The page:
Sunday, March 28, 2010

A Salad Interlude

Forgive me, loyal readers, as I’m about to slip something quite virtuous into your mouths.  The treat I promised you yesterday will have to wait until next week.  But the good news is twofold: today I will give you two recipes and they are both so quick and so easy that you’ll have time to play outside before and after dinner.  That is my kind of cooking!

I’m on a green vegetable kick these days, mostly in the form of baby spinach and crisp leaves of Romaine lettuce.  I love a good salad for dinner, one that’s piled high and deep with vegetables and goodies like freshly made croutons, cheese, roasted potatoes, or even some well-chosen fruit.  A main-dish salad is cooking in its most primal form—simple, pure, satisfying, delicious.  I imagine if I had a garden, I’d feel even more strongly about dinner salad nights because then I could start them with a stroll through the rows, checking on this lettuce plant and that set of herbs.  But for now, my salad leaves come from a supermarket, and I’m willing to pedal across town for a good bunch of Romaine.  It is my favorite lettuce and when it’s added to the ingredients of another favorite salad, the results are worthy of your dinner fork.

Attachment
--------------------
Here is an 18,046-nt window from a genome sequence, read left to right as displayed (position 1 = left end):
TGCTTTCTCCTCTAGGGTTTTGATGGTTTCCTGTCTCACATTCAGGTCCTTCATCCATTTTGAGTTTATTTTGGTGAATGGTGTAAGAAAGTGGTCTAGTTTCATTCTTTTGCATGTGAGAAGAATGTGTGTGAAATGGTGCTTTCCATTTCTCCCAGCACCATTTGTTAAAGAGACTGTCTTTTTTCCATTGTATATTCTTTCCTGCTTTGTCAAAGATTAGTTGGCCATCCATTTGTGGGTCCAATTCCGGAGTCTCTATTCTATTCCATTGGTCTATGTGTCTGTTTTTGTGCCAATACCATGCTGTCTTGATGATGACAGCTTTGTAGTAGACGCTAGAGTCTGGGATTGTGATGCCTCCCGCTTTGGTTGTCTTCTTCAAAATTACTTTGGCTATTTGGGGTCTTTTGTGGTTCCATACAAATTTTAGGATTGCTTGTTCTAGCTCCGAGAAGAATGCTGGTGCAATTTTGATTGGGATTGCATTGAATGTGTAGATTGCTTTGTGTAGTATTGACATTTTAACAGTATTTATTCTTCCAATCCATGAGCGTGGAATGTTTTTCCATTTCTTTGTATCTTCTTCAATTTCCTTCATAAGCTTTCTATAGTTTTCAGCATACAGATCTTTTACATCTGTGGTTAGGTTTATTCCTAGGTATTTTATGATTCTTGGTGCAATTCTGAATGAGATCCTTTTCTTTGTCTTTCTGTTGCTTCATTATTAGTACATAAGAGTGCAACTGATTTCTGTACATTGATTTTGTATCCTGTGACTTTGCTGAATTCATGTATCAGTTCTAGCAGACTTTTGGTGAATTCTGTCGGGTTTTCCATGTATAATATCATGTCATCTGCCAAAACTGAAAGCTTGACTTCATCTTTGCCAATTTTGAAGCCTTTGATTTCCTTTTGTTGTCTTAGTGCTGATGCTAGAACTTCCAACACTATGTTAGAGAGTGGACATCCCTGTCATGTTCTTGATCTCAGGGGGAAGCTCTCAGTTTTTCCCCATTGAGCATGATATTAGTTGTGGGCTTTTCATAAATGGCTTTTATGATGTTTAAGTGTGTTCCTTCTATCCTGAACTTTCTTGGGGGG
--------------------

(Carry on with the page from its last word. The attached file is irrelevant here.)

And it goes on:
Stick a Fork in It

Hidden inside that jumble of Romaine lettuce are thin slices of fennel and green apple.  Everything is moistened with a splash of olive oil and a good spritz of fresh lemon juice.  And then—THEN!—the whole thing is topped with paper-thin peels of Parmesan cheese.  It’s a salad where savory meets sweet meets sour, and everything is fresh fresh fresh for maximum crunch and juiciness.  In a dish like this, all the pressure is on the ingredients, which means that as long as the grocery store pickings are good, then I’m off the hook.  And that’s exactly where I want to be on a Friday night after a long week.